Does Rebalancing Really Work? Part 2
Ask any financial planner about rebalancing your investment portfolio and he or she will invariably tell you it’s a good thing. Indeed, there’s a popular cant that goes something like “if you don’t rebalance your portfolio periodically, the market will do it for you.” In 2015 I posted an article supporting rebalancing from a non-academic perspective (Does Rebalancing Your Portfolio Really Work?). But is there any research that shows the impact rebalancing is actually expected to have on your portfolio, and how frequently it should be done? Yes, but it’s not especially conclusive.
One of the more definitive analyses I could find on rebalancing’s impact on portfolio returns was performed by William Bernstein in 1996. In a paper titled THE REBALANCING BONUS: Theory and Practice, Bernstein concluded that is it possible to generate higher returns through rebalancing, but only when the assets within the portfolio have high volatility and low correlations with each other. With regards to frequency, he did not find any period (monthly, quarterly, or yearly) that proved to be superior under all circumstances. Here’s a link to the paper: http://www.efficientfrontier.com/ef/996/rebal.htm.
On the other side we have “Portfolio Rebalancing – Hype or Hope?” a 2015 study from Ajit Dayanandan and Minh Lam. Their finding was that the mean difference between various periodic rebalancing strategies and a buy-and-hold strategy was not statistically significant except with quarterly or semi-annual frequencies. And after subtracting the transaction costs and taxes, the additional returns became insignificant. Their conclusion was that while there may be a case for portfolio rebalancing under certain circumstances such as for asset rotation during business cycles, active rebalancing does not provide long-term outperformance. Here is their paper: https://www.uvu.edu/woodbury/docs/jbi-vol14-2-2.pdf.
However, rebalancing is really not about trying to generate higher returns but rather about minimizing risk (or drift) relative to a target asset allocation, which is the single most important factor in investment portfolio management. A 2010 rebalancing research note from Vanguard (the mutual fund company) addresses the question from this risk perspective. Vanguard determined that risk-adjusted returns are not meaningfully different whether a portfolio is rebalanced monthly, quarterly, or annually. But when taking into account the associated costs as above (taxes, time, and labor), annual or semiannual monitoring is likely to produce a reasonable balance between risk control and cost minimization for most investors. They also introduce the concept of rebalancing when asset classes exceed pre-determined thresholds, rather than at fixed times on the calendar. Utilizing 5% thresholds together with annual rebalancing is their preferred solution. See details here: http://www.vanguard.com/pdf/icrpr.pdf.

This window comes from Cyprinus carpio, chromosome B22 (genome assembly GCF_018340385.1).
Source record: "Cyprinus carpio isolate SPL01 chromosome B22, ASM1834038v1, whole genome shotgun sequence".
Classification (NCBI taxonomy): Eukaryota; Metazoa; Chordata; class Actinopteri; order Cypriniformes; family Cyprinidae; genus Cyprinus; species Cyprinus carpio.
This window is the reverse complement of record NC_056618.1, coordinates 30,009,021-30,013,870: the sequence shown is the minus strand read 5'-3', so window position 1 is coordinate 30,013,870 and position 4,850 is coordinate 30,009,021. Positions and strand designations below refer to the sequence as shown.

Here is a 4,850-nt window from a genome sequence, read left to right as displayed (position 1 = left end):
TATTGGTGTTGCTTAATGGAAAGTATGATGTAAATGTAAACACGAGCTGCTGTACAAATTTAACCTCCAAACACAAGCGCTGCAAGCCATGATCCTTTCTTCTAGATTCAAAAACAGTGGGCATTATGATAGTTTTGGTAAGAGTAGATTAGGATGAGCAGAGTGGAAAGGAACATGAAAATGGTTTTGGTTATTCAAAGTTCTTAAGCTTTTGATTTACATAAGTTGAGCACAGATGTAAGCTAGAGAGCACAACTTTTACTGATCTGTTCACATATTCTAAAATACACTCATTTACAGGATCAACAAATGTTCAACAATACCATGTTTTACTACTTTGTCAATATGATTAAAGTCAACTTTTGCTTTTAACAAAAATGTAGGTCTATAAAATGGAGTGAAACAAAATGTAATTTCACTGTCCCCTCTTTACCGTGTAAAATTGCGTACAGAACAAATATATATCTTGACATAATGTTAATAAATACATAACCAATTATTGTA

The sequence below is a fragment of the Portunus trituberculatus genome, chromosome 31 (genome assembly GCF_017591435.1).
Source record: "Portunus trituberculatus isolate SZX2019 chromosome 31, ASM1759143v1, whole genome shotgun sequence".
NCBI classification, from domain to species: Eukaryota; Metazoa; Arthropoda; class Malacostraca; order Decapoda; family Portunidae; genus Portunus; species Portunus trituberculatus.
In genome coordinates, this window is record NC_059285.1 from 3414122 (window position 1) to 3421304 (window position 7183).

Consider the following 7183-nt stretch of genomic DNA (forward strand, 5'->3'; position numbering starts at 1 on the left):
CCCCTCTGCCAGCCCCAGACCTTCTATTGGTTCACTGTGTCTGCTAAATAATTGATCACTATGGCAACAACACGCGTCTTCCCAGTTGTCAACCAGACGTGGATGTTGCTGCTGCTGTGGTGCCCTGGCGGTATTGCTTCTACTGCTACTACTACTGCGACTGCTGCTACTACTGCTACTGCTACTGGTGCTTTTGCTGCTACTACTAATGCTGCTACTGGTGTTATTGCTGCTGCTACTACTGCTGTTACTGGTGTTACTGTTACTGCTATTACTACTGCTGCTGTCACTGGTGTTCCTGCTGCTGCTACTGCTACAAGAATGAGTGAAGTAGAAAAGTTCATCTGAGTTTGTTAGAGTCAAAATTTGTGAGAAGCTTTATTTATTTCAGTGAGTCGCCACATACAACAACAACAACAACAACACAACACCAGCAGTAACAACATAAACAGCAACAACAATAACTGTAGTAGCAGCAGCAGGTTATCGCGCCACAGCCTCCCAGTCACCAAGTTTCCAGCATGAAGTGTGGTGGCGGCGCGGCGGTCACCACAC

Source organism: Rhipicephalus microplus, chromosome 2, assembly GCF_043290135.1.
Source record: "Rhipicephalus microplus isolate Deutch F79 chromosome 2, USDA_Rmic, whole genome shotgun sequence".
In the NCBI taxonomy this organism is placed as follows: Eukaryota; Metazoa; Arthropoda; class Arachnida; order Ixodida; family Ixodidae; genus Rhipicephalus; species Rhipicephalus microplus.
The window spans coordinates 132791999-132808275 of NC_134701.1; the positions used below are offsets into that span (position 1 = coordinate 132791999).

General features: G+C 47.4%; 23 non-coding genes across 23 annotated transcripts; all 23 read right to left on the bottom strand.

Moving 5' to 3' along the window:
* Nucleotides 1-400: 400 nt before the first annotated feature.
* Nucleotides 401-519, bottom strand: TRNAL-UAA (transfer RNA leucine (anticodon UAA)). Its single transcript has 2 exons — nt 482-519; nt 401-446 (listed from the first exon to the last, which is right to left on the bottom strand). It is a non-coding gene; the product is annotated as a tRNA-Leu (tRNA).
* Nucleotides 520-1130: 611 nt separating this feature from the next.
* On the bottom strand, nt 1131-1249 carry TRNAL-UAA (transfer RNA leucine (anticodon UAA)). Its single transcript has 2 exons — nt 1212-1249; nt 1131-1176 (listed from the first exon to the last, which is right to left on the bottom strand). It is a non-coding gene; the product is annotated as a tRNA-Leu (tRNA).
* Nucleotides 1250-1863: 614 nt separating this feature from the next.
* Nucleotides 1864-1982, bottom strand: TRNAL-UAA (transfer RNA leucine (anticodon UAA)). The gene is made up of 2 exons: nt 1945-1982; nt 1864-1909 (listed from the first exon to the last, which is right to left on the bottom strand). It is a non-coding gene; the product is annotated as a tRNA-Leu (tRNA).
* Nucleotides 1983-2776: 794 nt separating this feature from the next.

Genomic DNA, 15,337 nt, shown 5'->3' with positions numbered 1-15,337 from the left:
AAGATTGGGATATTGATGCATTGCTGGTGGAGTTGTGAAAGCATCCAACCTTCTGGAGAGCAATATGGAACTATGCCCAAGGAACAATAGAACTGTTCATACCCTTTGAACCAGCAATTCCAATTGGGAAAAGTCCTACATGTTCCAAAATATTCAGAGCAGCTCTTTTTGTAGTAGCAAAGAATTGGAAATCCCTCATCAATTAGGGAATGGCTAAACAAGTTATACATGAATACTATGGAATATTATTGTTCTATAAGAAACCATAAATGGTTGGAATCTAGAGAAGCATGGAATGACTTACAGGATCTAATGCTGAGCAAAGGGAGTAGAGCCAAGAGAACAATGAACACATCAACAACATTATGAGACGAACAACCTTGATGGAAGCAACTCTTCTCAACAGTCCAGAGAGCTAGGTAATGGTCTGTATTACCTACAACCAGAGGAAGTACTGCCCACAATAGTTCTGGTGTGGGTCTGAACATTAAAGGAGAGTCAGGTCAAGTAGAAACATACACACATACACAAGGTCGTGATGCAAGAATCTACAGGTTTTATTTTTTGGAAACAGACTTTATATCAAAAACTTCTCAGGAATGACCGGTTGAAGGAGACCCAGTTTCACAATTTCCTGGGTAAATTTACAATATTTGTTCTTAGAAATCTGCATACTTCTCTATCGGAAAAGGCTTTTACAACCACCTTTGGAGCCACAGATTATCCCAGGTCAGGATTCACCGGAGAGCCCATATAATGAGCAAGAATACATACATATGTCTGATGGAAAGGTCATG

Investors should also be aware of the psychological effect of rebalancing, especially when working with advisors. The lack of activity in a portfolio over a relatively long time can create the perception that it’s not being well-managed. And whenever market volatility increases, investors tend to develop a strong propensity for action. When viewed as a periodic, formulaic approach to investment portfolio management, rebalancing can be an effective way to address the need for action while keeping emotions out of the decision.
Can we definitively conclude that rebalancing works? Not based on my standard of scientific rigor. Nonetheless, when done correctly, it has been shown to help manage portfolio risk and investor behavioral biases, and sometimes even improve returns. Sounds like an activity worth doing!